That said, it’s just not right to have a truck camper rally without prizes.  None of us really need any more stuff, but gosh darn it we sure like winning more stuff.  To answer this basic truck camper need, the rally held a free door prize give away.

Free tickets were distributed to the rally participants who then placed the tickets into red cups corresponding to the prizes they hoped to win.  The free door prizes included Princess Craft shirts, party lights, Torklift and Chalet hats, a step stool, and other camping and RV gear.  Once all the tickets had been dropped, a random ticket was pulled from each cup and “Yee-Ha!” we had ourselves another door prize winner.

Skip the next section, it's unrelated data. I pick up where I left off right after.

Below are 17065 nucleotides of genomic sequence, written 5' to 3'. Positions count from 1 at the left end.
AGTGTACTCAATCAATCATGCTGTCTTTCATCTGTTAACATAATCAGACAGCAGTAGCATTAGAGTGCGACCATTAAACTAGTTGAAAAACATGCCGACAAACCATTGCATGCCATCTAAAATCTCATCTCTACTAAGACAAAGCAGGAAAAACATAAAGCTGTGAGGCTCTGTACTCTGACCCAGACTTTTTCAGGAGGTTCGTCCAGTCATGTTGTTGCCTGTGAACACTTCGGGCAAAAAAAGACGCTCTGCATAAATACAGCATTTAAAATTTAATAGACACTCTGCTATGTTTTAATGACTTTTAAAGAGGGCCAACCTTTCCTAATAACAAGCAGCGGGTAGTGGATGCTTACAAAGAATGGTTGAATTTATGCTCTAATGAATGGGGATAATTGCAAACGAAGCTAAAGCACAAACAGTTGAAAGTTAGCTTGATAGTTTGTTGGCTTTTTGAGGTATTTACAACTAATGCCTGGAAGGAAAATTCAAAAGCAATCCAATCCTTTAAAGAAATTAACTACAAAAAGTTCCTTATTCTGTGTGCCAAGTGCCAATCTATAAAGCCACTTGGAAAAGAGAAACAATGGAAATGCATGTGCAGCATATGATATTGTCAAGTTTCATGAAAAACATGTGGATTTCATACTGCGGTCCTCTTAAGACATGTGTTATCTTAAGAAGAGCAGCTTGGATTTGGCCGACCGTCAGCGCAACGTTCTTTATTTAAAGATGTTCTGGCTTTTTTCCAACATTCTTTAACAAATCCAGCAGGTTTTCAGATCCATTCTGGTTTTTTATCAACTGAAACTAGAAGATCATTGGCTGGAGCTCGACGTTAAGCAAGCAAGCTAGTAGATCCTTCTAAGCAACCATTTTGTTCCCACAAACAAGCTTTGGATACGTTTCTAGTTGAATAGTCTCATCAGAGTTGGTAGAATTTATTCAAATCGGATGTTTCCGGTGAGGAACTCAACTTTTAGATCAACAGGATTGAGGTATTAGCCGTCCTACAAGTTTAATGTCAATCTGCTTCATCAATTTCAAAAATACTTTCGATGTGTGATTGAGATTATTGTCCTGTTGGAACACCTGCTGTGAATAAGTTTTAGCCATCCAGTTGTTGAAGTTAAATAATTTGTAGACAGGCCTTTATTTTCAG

Jon Swanson was very excited to win the grand-pooh-bah prize of the night, a Torklift StableLoad system donated to the rally by Torklift International.  Now that’s a very nice prize!


After the door prize drawings, the sun dropped below the horizon, the temperatures began to fall, and the Austin band, Six Sons of a Gun, started playing.


I’m not one for dancing, but Angela finally got me to try the Texas two-step.  Being creative, and uncoordinated, I managed to improvise what I like to call the Texas-step-on-Angela’s-foot step.  Hey, I tried.

PJ was also successful at cajoling Richard, another reluctant dancer, to dance under the stars.  Putting us all to shame with their dancing skills were Chip and Daisy Cartwright who met about a year ago on a dance floor during a Virginia Tech Reunion.



At 8:00am Sunday morning, Princess Craft treated the whole rally to a pancakes and sausage breakfast.  Red Beers and Randy Baden made some of the best pancakes we’ve ever had, and they made them Texas big.